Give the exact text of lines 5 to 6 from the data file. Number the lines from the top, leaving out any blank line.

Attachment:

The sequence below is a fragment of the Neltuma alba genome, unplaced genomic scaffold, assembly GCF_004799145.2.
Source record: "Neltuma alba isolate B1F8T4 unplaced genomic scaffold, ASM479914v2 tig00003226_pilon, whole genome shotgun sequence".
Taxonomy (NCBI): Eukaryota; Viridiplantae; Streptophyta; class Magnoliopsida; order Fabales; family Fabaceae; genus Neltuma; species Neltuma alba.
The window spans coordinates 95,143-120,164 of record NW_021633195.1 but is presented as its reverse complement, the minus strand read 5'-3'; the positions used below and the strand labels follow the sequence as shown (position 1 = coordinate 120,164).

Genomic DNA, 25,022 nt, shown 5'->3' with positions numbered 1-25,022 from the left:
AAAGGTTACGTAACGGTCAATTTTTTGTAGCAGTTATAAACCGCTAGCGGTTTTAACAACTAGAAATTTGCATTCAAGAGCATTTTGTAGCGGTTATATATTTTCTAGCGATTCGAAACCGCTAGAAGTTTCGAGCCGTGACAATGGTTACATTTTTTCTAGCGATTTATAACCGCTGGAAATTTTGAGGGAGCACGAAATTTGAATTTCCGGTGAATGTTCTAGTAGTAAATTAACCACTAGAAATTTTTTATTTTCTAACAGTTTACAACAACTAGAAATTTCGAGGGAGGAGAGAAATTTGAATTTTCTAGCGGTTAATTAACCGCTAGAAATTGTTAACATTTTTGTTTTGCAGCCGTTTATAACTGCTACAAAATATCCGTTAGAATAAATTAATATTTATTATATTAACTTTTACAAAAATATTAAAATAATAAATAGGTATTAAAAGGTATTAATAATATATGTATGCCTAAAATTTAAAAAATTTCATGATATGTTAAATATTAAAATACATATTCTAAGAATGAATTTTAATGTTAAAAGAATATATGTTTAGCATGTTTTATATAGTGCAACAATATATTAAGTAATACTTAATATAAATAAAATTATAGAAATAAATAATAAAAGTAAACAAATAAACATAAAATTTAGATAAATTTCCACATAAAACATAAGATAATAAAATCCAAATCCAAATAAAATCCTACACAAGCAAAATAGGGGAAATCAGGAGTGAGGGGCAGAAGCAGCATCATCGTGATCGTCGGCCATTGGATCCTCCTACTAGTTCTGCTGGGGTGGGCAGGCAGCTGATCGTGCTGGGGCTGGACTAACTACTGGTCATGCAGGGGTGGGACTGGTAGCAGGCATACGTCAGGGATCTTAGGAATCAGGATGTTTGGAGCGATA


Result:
Genomic DNA, 25,022 nt, shown 5'->3' with positions numbered 1-25,022 from the left:
AAAGGTTACGTAACGGTCAATTTTTTGTAGCAGTTATAAACCGCTAGCGGTTTTAACAACTAGAAATTTGCATTCAAGAGCATTTTGTAGCGGTTATATATTTTCTAGCGATTCGAAACCGCTAGAAGTTTCGAGCCGTGACAATGGTTACATTTTTTCTAGCGATTTATAACCGCTGGAAATTTTGAGGGAGCACGAAATTTGAATTTCCGGTGAATGTTCTAGTAGTAAATTAACCACTAGAAATTTTTTATTTTCTAACAGTTTACAACAACTAGAAATTTCGAGGGAGGAGAGAAATTTGAATTTTCTAGCGGTTAATTAACCGCTAGAAATTGTTAACATTTTTGTTTTGCAGCCGTTTATAACTGCTACAAAATATCCGTTAGAATAAATTAATATTTATTATATTAACTTTTACAAAAATATTAAAATAATAAATAGGTATTAAAAGGTATTAATAATATATGTATGCCTAAAATTTAAAAAATTTCATGATATGTTAAATATTAAAATACATATTCTAAGAATGAATTTTAATGTTAAAAGAATATATGTTTAGCATGTTTTATATAGTGCAACAATATATTAAGTAATACTTAATATAAATAAAATTATAGAAATAAATAATAAAAGTAAACAAATAAACATAAAATTTAGATAAATTTCCACATAAAACATAAGATAATAAAATCCAAATCCAAATAAAATCCTACACAAGCAAAATAGGGGAAATCAGGAGTGAGGGGCAGAAGCAGCATCATCGTGATCGTCGGCCATTGGATCCTCCTACTAGTTCTGCTGGGGTGGGCAGGCAGCTGATCGTGCTGGGGCTGGACTAACTACTGGTCATGCAGGGGTGGGACTGGTAGCAGGCATACGTCAGGGATCTTAGGAATCAGGATGTTTGGAGCGATA